• Eye Contact: Check for and remove any contact lenses. Immediately flush eyes with running water for at least 15 minutes, keeping eyelids open. Cold water may be used. Get medical attention. Finish by rinsing thoroughly with running water to avoid a possible infection.
  • Skin Contact: In case of contact, immediately flush skin with plenty of water. Cover the irritated skin with an emollient. Remove contaminated clothing and shoes. Cold water may be used. Wash clothing before reuse. Thoroughly clean shoes before reuse. Get medical attention.
  • Serious Skin Contact: Wash with a disinfectant soap and cover the contaminated skin with an anti-bacterial cream. Seek immediate medical attention.
  • Inhalation: If inhaled, remove to fresh air. If not breathing, give artificial respiration. If breathing is difficult, give oxygen. Get medical attention immediately.
  • Serious Inhalation: Evacuate the victim to a safe area as soon as possible. Loosen tight clothing such as a collar, tie, belt or waistband. If breathing is difficult, administer oxygen. If the victim is not breathing, perform mouth-to-mouth resuscitation. WARNING: It may be hazardous to the person providing aid to give mouth-to-mouth resuscitation when the inhaled material is toxic, infectious or corrosive. Seek immediate medical attention.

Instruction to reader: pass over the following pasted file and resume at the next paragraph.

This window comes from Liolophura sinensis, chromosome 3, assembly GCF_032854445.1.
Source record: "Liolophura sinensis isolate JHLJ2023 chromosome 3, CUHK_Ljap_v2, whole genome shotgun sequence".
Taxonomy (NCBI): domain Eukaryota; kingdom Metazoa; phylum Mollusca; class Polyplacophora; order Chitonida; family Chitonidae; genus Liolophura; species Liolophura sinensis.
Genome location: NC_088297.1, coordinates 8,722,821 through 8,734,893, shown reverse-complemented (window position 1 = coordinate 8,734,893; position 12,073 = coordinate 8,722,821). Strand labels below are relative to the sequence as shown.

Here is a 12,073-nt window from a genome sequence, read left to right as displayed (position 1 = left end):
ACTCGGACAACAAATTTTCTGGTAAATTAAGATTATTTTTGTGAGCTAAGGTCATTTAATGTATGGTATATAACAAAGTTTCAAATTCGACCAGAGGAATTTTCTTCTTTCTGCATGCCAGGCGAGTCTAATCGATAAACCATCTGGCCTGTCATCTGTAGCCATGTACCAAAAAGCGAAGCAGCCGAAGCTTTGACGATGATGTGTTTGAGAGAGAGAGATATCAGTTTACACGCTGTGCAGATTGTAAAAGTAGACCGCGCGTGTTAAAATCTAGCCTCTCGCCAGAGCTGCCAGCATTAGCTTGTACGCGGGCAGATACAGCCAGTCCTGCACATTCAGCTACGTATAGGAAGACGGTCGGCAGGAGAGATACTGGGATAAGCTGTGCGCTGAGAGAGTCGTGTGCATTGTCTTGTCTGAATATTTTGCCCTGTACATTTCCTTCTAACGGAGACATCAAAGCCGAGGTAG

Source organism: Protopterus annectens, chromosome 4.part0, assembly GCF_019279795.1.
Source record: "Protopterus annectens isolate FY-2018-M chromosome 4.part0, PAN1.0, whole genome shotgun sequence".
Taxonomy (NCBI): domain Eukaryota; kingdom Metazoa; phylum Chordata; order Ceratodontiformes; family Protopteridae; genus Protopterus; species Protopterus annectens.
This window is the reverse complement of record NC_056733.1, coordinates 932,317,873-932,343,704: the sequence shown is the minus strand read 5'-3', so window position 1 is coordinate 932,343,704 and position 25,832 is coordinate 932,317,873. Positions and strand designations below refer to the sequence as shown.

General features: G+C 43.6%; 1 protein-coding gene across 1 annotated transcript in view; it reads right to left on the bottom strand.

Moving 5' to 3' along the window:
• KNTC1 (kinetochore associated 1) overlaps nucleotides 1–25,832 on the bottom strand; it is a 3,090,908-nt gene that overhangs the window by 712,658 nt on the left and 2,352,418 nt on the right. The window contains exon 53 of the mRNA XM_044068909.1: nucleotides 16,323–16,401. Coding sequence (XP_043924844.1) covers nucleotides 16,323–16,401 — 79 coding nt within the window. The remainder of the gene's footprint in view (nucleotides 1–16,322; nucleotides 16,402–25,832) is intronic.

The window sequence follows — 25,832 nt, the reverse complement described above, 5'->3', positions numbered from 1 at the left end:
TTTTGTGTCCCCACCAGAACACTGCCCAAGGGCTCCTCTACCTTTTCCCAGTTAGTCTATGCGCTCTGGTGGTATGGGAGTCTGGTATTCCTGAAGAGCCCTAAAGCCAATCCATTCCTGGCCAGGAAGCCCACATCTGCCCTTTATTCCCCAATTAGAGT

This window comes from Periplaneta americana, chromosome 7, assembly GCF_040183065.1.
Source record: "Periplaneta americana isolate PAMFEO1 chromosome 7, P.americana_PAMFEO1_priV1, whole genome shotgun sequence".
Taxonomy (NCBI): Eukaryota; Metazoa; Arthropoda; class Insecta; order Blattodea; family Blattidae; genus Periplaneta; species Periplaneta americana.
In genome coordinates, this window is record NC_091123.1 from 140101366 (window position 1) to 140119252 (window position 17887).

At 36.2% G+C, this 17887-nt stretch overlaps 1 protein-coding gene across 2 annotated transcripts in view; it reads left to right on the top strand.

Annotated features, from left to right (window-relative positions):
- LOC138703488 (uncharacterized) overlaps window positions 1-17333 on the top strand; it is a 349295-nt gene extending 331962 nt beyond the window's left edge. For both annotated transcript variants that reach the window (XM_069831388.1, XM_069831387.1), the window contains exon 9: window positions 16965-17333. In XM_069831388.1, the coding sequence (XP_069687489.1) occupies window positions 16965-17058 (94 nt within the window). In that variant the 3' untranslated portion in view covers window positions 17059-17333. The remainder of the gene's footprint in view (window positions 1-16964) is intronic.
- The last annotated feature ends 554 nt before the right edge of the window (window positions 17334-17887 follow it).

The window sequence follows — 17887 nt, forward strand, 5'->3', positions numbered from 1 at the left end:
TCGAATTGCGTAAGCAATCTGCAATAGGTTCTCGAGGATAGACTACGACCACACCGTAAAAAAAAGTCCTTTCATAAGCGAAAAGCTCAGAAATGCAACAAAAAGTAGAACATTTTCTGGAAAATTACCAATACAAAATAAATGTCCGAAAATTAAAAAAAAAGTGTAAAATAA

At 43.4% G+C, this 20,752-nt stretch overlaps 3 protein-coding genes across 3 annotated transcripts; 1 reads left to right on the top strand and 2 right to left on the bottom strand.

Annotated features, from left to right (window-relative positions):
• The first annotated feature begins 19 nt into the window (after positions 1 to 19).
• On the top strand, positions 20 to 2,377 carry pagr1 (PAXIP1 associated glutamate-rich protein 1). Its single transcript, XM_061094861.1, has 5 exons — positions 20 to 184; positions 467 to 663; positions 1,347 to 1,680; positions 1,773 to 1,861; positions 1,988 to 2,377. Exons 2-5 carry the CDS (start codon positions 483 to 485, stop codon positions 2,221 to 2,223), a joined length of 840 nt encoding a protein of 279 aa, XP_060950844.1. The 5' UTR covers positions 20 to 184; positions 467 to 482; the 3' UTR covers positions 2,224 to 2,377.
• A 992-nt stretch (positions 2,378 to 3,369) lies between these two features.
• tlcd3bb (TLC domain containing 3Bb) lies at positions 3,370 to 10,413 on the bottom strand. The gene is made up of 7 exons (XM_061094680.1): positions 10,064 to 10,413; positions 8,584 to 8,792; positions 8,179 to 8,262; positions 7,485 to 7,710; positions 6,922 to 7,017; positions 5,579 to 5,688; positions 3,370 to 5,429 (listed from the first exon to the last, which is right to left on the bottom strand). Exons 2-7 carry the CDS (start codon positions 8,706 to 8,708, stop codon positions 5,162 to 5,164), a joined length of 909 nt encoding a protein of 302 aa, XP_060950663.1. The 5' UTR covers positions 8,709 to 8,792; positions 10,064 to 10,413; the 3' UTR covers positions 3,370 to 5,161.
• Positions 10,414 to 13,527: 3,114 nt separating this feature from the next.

• Ingestion: Do NOT induce vomiting unless directed to do so by medical personnel. Never give anything by mouth to an unconscious person. If large quantities of this material are swallowed, call a physician immediately. Loosen tight clothing such as a collar, tie, belt or waistband.

 

Handling & Storage

 

Precautions

 

  • Keep locked up
  • Keep away from heat.
  • Keep away from sources of ignition.
  • Ground all equipment containing material.
  • Do not ingest.
  • Do not breathe gas/fumes/ vapour/spray.
  • Wear suitable protective clothing. In case of insufficient ventilation, wear suitable respiratory equipment.
  • If ingested, seek medical advice immediately and show the container or the label.
  • Avoid contact with skin and eyes.
  • Keep away from incompatibles such as oxidising agents, metals, acids, alkalis.

 

Storage

 

  • Aniline is air and light sensitive. Store in light-resistance container.
  • Keep container in a cool, well-ventilated area.
  • Keep container tightly closed and sealed until ready for use.